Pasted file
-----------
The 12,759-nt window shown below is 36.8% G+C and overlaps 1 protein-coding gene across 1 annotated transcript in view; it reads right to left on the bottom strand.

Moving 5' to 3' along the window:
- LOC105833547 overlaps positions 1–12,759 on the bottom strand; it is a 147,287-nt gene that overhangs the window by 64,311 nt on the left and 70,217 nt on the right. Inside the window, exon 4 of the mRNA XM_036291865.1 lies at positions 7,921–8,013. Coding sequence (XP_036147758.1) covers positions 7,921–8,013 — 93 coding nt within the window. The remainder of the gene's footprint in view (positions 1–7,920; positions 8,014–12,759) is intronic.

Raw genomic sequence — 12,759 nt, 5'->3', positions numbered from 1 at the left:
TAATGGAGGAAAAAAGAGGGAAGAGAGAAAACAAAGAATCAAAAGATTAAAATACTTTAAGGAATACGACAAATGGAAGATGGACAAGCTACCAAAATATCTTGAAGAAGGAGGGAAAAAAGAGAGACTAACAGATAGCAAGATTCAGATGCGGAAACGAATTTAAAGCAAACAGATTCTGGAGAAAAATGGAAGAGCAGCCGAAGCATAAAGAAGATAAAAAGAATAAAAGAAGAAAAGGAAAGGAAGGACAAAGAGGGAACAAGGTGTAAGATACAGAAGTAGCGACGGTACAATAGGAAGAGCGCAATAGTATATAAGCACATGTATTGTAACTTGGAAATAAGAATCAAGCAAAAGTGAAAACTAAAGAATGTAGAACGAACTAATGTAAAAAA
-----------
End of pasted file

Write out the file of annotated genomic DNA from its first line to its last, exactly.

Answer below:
The 12,759-nt window shown below is 36.8% G+C and overlaps 1 protein-coding gene across 1 annotated transcript in view; it reads right to left on the bottom strand.

Moving 5' to 3' along the window:
- LOC105833547 overlaps positions 1–12,759 on the bottom strand; it is a 147,287-nt gene that overhangs the window by 64,311 nt on the left and 70,217 nt on the right. Inside the window, exon 4 of the mRNA XM_036291865.1 lies at positions 7,921–8,013. Coding sequence (XP_036147758.1) covers positions 7,921–8,013 — 93 coding nt within the window. The remainder of the gene's footprint in view (positions 1–7,920; positions 8,014–12,759) is intronic.

Raw genomic sequence — 12,759 nt, 5'->3', positions numbered from 1 at the left:
TAATGGAGGAAAAAAGAGGGAAGAGAGAAAACAAAGAATCAAAAGATTAAAATACTTTAAGGAATACGACAAATGGAAGATGGACAAGCTACCAAAATATCTTGAAGAAGGAGGGAAAAAAGAGAGACTAACAGATAGCAAGATTCAGATGCGGAAACGAATTTAAAGCAAACAGATTCTGGAGAAAAATGGAAGAGCAGCCGAAGCATAAAGAAGATAAAAAGAATAAAAGAAGAAAAGGAAAGGAAGGACAAAGAGGGAACAAGGTGTAAGATACAGAAGTAGCGACGGTACAATAGGAAGAGCGCAATAGTATATAAGCACATGTATTGTAACTTGGAAATAAGAATCAAGCAAAAGTGAAAACTAAAGAATGTAGAACGAACTAATGTAAAAAA